[Lingtyp] Americanist contributions to typology
nigel.vincent at manchester.ac.uk
Sun Jul 3 03:03:35 EDT 2016
In this connection there was interesting discussion of the work of Mary Haas in the paper by Eve Okura, Lyle Campbell and Raina Heaton at the British Academy conference on women in linguistics last week - see details at: http://www.britac.ac.uk/events/distant-and-neglected-voices-women-history-linguistics
Professor Nigel Vincent, FBA MAE
Professor Emeritus of General & Romance Linguistics
The University of Manchester
Linguistics & English Language
School of Arts, Languages and Cultures
The University of Manchester
Manchester M13 9PL
From: Lingtyp [lingtyp-bounces at listserv.linguistlist.org] on behalf of Randy John LaPolla (Prof) [RandyLaPolla at ntu.edu.sg]
Sent: Sunday, July 03, 2016 3:54 AM
To: David Beck
Cc: <LINGTYP at listserv.linguistlist.org>
Subject: Re: [Lingtyp] Americanist contributions to typology
Individual phenomena would be things like the awareness of the possibility of hierarchical systems and inverse marking and “4th person” marking, but more important than individual phenomena is the whole influence of work on American languages and cultures to the development of anthropology and subsequently linguistics in the US, and their influence elsewhere. In particular was the influence on the Romanticist school, from Humboldt through Boas to Sapir to Whorf and Sapir’s students and the influence they had on many of us working now, with Boas founding the field of modern anthropology based on work on American cultures, from which anthropological linguistics/linguistic anthropology developed. Bloomfieldian Structuralism was also influenced by work on American languages (see Hockett’s 1948 article in Language 24: 117-31, "Implications of Bloomfield's Algonquian studies” (also in Readings in Linguistics).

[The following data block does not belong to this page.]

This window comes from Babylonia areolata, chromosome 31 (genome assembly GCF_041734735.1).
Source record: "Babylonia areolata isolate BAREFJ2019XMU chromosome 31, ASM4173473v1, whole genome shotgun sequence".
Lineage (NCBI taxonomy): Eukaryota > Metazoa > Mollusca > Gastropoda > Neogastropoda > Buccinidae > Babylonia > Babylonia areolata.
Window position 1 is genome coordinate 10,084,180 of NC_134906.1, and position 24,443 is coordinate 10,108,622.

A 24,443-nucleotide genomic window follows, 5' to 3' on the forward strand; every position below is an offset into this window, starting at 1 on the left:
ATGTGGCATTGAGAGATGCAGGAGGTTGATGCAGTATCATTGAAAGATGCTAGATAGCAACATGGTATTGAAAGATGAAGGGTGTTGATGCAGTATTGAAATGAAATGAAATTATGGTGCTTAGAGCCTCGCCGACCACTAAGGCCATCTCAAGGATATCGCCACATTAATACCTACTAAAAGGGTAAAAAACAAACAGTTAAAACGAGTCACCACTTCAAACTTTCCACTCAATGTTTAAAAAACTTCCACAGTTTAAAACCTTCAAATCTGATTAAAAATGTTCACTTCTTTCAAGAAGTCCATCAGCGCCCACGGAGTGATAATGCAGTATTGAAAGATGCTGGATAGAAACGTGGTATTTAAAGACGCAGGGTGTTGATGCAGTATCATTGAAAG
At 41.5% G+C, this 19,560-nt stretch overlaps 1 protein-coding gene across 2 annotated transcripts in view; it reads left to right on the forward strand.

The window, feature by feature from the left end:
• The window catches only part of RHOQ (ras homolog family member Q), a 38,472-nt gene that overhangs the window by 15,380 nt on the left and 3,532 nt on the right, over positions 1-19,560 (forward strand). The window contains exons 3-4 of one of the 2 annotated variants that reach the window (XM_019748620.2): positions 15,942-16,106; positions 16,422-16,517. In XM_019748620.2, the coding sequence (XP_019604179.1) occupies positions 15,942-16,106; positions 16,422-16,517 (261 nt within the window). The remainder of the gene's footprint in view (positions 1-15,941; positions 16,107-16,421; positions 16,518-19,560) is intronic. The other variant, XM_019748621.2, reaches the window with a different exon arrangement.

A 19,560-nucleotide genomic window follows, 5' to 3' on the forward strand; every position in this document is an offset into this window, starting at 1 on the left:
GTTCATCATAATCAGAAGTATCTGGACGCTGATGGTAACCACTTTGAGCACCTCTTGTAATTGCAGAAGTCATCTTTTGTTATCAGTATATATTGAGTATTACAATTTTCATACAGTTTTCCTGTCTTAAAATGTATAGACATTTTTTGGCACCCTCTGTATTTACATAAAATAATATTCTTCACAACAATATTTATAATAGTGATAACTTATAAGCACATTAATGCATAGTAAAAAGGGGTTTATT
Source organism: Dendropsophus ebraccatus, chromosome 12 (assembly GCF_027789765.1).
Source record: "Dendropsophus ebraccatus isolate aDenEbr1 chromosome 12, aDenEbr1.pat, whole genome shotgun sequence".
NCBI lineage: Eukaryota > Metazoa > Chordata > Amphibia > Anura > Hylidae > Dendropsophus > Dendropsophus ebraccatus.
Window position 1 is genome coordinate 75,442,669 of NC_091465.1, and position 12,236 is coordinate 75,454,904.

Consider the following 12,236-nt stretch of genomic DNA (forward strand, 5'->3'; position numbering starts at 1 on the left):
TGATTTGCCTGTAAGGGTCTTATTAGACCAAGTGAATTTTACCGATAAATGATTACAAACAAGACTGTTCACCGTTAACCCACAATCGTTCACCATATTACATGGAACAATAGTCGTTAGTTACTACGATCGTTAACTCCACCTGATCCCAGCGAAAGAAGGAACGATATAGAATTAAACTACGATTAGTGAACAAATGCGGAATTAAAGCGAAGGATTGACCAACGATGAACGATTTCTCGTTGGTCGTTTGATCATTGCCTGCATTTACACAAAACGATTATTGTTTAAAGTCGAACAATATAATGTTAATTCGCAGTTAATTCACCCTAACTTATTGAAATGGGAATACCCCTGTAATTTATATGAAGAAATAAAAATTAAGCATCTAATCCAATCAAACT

Prof. Randy J. LaPolla, PhD FAHA （羅仁地）| Division of Linguistics and Multilingual Studies | Nanyang Technological University
HSS-03-45, 14 Nanyang Drive, Singapore 637332 | Tel: (65) 6592-1825 GMT+8h | Fax: (65) 6795-6525 | http://randylapolla.net/
On 2 Jul 2016, at 10:20 PM, David Beck <dbeck at ualberta.ca<mailto:dbeck at ualberta.ca>> wrote:
At the International Journal of American Linguistics, we’re planning a 100th anniversary issue and part of it will have a survey of developments in linguistics and typology influenced by studies of American (in the Arctic-to-Tierra-del-Fueego sense) languages. So, I thought I would do a bit of a straw poll and ask the typological community what areas they thought had been most influenced by data from American languages (rather than relying on my own narrow point of view). Thoughts?
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